Laura LaFrate: I talk about sex a lot, to just throw that out there. I do. But the way editing was, it made me look like it was every single second of the day. But for me, I think both Alisha and Annaliese said it. You know what? Sex is something that this culture is very -- we're very far behind in.

I used to live in South Africa. I mean, that's even a conservative place. But I've made it out to Germany, Italy, Switzerland, like everywhere. It's a very big part of their culture in the way that people grow up, and the way that we approach sex in the U.S., we got it all wrong. We make it such a negative thing.

We really try to either block it away or we just overcompensate, and I feel like I had such a wonderful relationship with my father. We were very open. We talked about it. It gave me insight on what to do and decisions to make when I was older, and I just feel like it's something that all of us talk about -- or something all of us will do eventually in our lives.

It was something that we shouldn't just sweep underneath the rug. It's a big part of our lives and to have healthy relationships and to live a full life, you really need to be educated fully around. That was my biggest thing. They say I'm not a role model, but you know what?

At the end of the day, if they had a little girl or a little boy -- and I had a little girl or a little boy -- and their son or daughter is afraid to come to them and talk about sex, then they get into the wrong things, and that's not being a role model.

For me, if I have a daughter, I want her to come up to me and ask me questions and feel comfortable and confident and to know that I'd rather be happy knowing that they're going to make the right decisions than having them try to go behind my back. I'm open about my sexuality. I've been open about really just appreciating the whole world that is sexual relations.

That's what's really tricky about that. I've got tons of fans that will come up to me and they'll tell me, "Thank you for being so open. The fact you're so willing to put yourself out there and not be afraid, makes me feel like I'm not afraid. I'm not afraid to say who I am or what I want to do in this life." I think that's a role model -- somebody who leads by example and isn't afraid to be who they are without being afraid.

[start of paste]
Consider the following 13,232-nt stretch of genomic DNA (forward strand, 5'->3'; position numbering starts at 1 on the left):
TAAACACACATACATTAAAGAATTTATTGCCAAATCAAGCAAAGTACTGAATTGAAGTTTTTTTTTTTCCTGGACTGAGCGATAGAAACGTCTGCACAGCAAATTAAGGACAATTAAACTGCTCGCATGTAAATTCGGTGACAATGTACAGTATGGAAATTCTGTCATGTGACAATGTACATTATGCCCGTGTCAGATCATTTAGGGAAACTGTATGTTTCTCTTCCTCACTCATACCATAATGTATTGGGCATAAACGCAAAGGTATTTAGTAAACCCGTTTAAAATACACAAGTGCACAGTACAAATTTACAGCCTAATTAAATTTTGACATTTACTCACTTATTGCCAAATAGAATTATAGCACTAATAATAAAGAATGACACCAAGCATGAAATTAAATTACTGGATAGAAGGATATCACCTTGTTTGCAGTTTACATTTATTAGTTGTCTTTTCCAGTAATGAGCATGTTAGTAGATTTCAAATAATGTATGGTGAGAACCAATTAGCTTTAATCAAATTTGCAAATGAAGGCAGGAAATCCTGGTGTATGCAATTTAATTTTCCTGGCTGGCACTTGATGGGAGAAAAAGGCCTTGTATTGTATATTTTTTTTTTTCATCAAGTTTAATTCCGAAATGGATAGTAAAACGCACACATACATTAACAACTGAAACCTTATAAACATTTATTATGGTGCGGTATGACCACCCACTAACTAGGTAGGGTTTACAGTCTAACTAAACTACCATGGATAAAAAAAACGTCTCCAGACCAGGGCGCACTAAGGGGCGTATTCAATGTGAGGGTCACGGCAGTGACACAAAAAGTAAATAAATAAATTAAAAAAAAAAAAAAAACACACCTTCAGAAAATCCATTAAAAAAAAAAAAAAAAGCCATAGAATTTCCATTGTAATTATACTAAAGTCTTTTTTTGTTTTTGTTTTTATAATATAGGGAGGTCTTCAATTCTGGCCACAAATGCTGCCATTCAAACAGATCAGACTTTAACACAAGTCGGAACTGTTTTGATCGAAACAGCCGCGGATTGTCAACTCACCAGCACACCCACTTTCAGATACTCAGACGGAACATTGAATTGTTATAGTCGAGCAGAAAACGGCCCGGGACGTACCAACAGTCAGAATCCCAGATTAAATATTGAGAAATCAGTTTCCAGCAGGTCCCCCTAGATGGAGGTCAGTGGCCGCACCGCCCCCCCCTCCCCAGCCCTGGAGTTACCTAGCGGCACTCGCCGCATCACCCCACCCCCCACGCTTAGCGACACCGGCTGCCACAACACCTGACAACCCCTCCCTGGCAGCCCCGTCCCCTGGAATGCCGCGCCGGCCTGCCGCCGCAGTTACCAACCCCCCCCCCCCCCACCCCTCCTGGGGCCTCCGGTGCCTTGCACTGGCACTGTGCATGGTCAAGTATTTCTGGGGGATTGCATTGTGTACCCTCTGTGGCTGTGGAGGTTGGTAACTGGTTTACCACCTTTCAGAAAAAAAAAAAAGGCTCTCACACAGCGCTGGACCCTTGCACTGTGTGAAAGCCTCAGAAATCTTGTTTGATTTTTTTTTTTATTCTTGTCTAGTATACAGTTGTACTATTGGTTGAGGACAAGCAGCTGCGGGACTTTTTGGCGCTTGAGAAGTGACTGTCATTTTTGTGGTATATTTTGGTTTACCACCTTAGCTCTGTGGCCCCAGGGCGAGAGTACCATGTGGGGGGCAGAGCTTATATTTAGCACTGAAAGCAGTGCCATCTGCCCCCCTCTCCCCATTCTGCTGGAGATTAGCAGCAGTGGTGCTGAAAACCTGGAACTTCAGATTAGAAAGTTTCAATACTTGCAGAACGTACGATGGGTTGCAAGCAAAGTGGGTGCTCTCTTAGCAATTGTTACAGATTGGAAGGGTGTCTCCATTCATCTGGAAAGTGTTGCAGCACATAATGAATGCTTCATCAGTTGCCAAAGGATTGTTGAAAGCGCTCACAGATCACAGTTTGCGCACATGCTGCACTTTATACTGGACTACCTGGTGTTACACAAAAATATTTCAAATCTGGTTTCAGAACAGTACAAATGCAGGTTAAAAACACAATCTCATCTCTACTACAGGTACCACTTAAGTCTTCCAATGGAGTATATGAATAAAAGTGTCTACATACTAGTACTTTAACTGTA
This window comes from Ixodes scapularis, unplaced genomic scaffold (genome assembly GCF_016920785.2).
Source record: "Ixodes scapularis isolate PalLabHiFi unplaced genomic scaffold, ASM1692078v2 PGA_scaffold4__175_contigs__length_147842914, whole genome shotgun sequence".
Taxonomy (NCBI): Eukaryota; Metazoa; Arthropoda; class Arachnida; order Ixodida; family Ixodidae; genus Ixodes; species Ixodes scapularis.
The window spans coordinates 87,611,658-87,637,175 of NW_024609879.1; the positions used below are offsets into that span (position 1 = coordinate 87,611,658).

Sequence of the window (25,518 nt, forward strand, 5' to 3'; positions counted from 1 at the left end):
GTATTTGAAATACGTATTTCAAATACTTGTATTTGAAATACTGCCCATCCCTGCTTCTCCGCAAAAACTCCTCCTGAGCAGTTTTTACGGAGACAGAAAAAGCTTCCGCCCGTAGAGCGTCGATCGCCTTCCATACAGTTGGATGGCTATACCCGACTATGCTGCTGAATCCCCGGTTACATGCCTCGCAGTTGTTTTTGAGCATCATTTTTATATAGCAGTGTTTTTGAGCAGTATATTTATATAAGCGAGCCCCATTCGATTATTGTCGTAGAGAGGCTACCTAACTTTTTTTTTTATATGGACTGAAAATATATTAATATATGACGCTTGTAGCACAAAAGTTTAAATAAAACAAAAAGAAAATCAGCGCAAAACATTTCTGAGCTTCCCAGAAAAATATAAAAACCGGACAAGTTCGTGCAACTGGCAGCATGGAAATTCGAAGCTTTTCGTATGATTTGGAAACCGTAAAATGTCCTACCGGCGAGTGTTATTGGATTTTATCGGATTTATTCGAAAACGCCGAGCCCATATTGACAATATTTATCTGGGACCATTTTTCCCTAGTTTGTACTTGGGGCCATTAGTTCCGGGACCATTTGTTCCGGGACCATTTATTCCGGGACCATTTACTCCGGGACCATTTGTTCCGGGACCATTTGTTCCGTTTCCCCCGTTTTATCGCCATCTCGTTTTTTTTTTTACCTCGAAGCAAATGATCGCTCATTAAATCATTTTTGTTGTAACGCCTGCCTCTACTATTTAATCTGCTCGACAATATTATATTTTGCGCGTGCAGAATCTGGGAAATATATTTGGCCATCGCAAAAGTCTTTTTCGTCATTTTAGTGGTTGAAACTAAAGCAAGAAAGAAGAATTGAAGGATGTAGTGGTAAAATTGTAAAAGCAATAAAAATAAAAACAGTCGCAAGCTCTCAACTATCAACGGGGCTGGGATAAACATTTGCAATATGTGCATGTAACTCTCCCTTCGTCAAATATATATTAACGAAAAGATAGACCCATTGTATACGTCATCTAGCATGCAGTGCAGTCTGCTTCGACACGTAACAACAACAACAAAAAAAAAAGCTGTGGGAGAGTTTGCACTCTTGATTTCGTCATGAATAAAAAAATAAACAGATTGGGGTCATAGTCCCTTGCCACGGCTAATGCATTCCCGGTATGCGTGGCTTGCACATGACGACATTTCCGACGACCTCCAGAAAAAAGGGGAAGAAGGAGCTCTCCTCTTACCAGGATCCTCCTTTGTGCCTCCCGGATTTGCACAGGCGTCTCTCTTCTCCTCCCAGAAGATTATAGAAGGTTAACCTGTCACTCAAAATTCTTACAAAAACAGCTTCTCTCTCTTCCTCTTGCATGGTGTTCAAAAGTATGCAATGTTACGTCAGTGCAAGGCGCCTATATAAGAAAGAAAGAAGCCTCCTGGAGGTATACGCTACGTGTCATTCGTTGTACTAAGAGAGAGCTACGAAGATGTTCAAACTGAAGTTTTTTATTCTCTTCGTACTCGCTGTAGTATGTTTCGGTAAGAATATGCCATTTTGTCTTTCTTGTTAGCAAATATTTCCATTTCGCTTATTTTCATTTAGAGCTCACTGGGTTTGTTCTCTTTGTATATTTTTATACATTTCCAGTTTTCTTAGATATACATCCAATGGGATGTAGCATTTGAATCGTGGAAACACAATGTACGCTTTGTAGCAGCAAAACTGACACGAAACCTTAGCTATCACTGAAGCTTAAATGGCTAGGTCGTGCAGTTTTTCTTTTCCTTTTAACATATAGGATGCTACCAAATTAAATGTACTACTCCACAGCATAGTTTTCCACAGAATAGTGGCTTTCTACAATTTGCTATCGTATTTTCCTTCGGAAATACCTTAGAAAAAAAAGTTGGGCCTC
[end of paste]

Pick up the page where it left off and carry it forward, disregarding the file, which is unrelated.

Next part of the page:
Reality TV World: So just to clarify, do you think your personality of being so edgy and "pirate-like" actually ended up working against you in the competition or would you say that's ultimately what got you so far to begin with?

Laura LaFrate: I don't think it was my persona at all. I think much of it was largely based on the fact that I am confident in my modeling ability. I know I can get the shot. I know I can do all that.

I think I did have an advantage having the branding that I did because it gave me free rein to do anything I wanted. I didn't have [a brand] to make people do this or do that. I wasn't "30-Never." I didn't have to look a certain way in a certain photo.

I wasn't "Gamatronica." I didn't have to have long legs -- looking like that every photo. So I really did have a little bit of an advantage just because mine was so open and free-ended. I could do anything I wanted with it.

Reality TV World: You mentioned the panic attack that you had during the CoverGirl photo shoot. It was clear that you were dizzy and shaky and everything as for the symptoms, but could you talk a little bit about why you think those symptoms came on? Were there particular things running through your mind about the competition in that moment? Were you just stressed or overwhelmed prior to even starting the photo shoot? What was going on there?